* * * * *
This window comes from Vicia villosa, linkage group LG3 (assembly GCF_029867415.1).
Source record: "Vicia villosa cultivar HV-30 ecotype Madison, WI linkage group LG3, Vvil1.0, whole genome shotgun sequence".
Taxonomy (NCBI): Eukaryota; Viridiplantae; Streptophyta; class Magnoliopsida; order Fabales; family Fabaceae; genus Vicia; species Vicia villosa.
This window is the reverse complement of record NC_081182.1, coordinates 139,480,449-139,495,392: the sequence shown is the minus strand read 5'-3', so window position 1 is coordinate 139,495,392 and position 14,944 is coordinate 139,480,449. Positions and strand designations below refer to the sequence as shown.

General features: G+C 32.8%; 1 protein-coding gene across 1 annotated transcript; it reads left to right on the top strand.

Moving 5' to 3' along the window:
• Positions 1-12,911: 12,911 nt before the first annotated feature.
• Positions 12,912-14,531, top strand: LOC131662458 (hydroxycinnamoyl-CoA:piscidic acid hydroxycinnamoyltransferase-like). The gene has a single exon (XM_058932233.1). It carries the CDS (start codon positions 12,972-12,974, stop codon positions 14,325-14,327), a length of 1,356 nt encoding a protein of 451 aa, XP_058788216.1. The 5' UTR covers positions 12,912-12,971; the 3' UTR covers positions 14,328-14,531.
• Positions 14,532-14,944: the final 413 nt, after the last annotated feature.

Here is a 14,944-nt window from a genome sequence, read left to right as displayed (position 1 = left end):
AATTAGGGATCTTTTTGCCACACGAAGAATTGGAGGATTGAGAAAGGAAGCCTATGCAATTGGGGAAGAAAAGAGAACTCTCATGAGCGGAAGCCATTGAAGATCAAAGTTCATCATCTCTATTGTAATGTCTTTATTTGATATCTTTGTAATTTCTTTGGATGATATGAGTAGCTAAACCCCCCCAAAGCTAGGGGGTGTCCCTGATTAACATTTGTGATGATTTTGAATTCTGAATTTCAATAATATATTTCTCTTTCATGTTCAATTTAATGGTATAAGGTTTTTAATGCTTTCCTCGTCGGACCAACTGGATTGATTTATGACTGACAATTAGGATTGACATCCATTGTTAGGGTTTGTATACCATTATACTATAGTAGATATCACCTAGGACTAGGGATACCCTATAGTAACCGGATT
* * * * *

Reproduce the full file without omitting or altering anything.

This window comes from Vicia villosa, linkage group LG3 (assembly GCF_029867415.1).
Source record: "Vicia villosa cultivar HV-30 ecotype Madison, WI linkage group LG3, Vvil1.0, whole genome shotgun sequence".
Taxonomy (NCBI): Eukaryota; Viridiplantae; Streptophyta; class Magnoliopsida; order Fabales; family Fabaceae; genus Vicia; species Vicia villosa.
This window is the reverse complement of record NC_081182.1, coordinates 139,480,449-139,495,392: the sequence shown is the minus strand read 5'-3', so window position 1 is coordinate 139,495,392 and position 14,944 is coordinate 139,480,449. Positions and strand designations below refer to the sequence as shown.

General features: G+C 32.8%; 1 protein-coding gene across 1 annotated transcript; it reads left to right on the top strand.

Moving 5' to 3' along the window:
• Positions 1-12,911: 12,911 nt before the first annotated feature.
• Positions 12,912-14,531, top strand: LOC131662458 (hydroxycinnamoyl-CoA:piscidic acid hydroxycinnamoyltransferase-like). The gene has a single exon (XM_058932233.1). It carries the CDS (start codon positions 12,972-12,974, stop codon positions 14,325-14,327), a length of 1,356 nt encoding a protein of 451 aa, XP_058788216.1. The 5' UTR covers positions 12,912-12,971; the 3' UTR covers positions 14,328-14,531.
• Positions 14,532-14,944: the final 413 nt, after the last annotated feature.

Here is a 14,944-nt window from a genome sequence, read left to right as displayed (position 1 = left end):
AATTAGGGATCTTTTTGCCACACGAAGAATTGGAGGATTGAGAAAGGAAGCCTATGCAATTGGGGAAGAAAAGAGAACTCTCATGAGCGGAAGCCATTGAAGATCAAAGTTCATCATCTCTATTGTAATGTCTTTATTTGATATCTTTGTAATTTCTTTGGATGATATGAGTAGCTAAACCCCCCCAAAGCTAGGGGGTGTCCCTGATTAACATTTGTGATGATTTTGAATTCTGAATTTCAATAATATATTTCTCTTTCATGTTCAATTTAATGGTATAAGGTTTTTAATGCTTTCCTCGTCGGACCAACTGGATTGATTTATGACTGACAATTAGGATTGACATCCATTGTTAGGGTTTGTATACCATTATACTATAGTAGATATCACCTAGGACTAGGGATACCCTATAGTAACCGGATT